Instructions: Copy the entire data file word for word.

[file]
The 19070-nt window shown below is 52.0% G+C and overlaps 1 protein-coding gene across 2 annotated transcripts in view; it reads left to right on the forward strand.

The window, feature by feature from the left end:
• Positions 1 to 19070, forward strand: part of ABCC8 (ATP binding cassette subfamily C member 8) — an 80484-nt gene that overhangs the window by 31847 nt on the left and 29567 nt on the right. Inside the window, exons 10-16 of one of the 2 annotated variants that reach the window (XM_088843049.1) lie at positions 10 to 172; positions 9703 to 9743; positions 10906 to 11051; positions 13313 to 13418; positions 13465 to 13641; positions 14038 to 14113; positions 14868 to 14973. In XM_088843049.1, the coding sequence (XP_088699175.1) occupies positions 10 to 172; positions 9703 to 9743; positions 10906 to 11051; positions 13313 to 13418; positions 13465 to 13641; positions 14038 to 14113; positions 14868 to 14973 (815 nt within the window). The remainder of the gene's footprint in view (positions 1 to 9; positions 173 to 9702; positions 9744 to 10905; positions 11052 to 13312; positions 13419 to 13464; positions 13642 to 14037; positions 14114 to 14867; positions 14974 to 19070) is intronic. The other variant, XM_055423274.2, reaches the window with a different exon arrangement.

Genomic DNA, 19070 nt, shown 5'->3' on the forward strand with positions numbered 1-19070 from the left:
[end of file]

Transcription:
The 19070-nt window shown below is 52.0% G+C and overlaps 1 protein-coding gene across 2 annotated transcripts in view; it reads left to right on the forward strand.

The window, feature by feature from the left end:
• Positions 1 to 19070, forward strand: part of ABCC8 (ATP binding cassette subfamily C member 8) — an 80484-nt gene that overhangs the window by 31847 nt on the left and 29567 nt on the right. Inside the window, exons 10-16 of one of the 2 annotated variants that reach the window (XM_088843049.1) lie at positions 10 to 172; positions 9703 to 9743; positions 10906 to 11051; positions 13313 to 13418; positions 13465 to 13641; positions 14038 to 14113; positions 14868 to 14973. In XM_088843049.1, the coding sequence (XP_088699175.1) occupies positions 10 to 172; positions 9703 to 9743; positions 10906 to 11051; positions 13313 to 13418; positions 13465 to 13641; positions 14038 to 14113; positions 14868 to 14973 (815 nt within the window). The remainder of the gene's footprint in view (positions 1 to 9; positions 173 to 9702; positions 9744 to 10905; positions 11052 to 13312; positions 13419 to 13464; positions 13642 to 14037; positions 14114 to 14867; positions 14974 to 19070) is intronic. The other variant, XM_055423274.2, reaches the window with a different exon arrangement.

Genomic DNA, 19070 nt, shown 5'->3' on the forward strand with positions numbered 1-19070 from the left: